Survey reveals trends in state and local government procurement practices
The National Association of State Procurement Officials (NASPO) has released a survey of procurement practices among its members that reveals details such as whether agencies centralize purchasing decisions, what factors they consider when awarding contracts and how they use technology in their operations. The 2011-2012 edition of the “NASPO Survey of State Procurement Practices ” gives an overview of state procurement laws, regulations and practices, and it offers insight on the various initiatives states have implemented.
The NASPO survey results can be useful to legislators, vendors, faculty, students, and state and local government procurement officials. The survey includes information on local government procurement and how it relates to state procurement. For instance, 42 states responding to the survey indicated that they have legal authority to participate in cooperative purchasing. Of those states, 39 reported that they may participate in cooperative agreements with local governments within the state, and 30 states can participate with local governments outside the state.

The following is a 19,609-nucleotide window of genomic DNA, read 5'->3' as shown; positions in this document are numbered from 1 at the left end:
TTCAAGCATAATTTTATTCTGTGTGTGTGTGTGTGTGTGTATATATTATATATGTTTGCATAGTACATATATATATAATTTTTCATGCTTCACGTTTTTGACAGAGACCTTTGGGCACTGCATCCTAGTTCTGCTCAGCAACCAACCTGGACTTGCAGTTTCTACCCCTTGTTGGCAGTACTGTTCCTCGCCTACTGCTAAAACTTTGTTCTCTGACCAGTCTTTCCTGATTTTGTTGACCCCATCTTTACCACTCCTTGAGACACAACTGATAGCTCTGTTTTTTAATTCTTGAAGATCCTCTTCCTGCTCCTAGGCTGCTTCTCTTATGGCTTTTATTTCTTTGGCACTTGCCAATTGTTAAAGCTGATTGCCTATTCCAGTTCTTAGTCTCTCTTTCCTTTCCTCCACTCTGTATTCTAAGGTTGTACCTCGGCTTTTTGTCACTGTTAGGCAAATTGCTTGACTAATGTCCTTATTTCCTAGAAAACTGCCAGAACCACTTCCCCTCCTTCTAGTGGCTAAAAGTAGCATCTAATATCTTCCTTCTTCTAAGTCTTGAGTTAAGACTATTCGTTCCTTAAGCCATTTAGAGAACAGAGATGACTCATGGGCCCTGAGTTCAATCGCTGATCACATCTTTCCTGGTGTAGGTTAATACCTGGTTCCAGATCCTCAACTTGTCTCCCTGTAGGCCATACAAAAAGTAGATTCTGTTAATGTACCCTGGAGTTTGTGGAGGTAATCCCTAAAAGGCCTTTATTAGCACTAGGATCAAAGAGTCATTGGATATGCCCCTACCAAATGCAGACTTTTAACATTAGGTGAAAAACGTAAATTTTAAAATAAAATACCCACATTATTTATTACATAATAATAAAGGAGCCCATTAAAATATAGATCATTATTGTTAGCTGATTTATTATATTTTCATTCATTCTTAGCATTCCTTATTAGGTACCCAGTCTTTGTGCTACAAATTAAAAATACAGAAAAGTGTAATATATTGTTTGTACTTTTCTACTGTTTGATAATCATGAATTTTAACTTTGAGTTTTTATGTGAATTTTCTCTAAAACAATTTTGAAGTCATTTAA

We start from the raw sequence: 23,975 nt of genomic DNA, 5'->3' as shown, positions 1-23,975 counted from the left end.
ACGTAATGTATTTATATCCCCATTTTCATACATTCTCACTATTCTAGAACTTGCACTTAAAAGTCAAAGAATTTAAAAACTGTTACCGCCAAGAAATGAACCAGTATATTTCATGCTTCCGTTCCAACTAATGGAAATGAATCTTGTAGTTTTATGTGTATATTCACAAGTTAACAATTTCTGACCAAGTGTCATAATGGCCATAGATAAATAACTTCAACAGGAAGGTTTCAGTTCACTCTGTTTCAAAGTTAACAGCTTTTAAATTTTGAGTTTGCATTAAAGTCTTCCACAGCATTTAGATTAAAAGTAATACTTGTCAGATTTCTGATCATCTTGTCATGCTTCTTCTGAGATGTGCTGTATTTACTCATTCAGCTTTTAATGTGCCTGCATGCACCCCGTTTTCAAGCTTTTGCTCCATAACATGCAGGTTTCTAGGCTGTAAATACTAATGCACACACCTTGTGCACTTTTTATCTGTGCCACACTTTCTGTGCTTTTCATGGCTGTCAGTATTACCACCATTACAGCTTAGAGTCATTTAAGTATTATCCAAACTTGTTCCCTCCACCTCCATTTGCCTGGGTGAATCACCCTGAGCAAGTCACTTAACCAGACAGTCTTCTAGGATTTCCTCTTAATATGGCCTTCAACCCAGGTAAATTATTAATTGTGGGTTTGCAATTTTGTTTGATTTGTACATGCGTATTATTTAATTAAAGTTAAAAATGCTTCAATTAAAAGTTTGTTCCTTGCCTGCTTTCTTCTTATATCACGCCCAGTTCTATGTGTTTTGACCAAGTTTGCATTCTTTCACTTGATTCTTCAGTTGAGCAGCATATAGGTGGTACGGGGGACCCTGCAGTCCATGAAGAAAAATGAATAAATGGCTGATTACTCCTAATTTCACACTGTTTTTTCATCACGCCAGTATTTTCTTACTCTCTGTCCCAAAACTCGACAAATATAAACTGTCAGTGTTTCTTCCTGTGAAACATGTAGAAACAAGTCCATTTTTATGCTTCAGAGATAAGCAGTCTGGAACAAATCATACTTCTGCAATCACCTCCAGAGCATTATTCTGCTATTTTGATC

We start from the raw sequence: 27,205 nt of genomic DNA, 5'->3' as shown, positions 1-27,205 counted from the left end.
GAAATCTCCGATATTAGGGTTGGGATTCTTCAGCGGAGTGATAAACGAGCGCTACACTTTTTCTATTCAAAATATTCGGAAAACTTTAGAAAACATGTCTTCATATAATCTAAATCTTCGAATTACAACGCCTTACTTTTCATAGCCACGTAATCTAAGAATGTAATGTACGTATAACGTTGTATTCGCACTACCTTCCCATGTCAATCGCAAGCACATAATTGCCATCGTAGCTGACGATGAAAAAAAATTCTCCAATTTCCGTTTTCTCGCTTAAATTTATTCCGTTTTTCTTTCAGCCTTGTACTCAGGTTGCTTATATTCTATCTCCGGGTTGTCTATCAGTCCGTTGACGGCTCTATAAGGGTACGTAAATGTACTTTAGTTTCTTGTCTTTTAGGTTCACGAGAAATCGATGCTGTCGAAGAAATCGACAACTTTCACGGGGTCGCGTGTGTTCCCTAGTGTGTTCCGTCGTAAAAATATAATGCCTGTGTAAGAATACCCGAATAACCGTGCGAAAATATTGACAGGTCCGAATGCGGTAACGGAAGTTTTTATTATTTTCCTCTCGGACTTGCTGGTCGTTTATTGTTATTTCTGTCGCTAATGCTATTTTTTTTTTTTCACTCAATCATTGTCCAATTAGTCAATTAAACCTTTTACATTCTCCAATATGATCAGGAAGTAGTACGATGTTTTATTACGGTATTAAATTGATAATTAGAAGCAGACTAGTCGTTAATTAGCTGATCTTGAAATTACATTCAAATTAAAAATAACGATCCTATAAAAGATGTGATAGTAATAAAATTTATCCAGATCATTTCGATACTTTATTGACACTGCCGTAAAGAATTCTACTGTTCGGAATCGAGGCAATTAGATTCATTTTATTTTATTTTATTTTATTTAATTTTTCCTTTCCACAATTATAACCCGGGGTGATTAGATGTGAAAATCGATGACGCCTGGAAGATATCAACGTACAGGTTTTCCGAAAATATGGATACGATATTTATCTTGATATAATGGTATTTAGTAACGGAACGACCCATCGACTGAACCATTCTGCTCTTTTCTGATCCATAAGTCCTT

In 23 states, the authority over local government cooperative procurement is managed through the state government’s central purchasing office. Over half of the responding states (25) allow local governments to use state central contracts.
Read more about the survey on our sister website, govpro.com.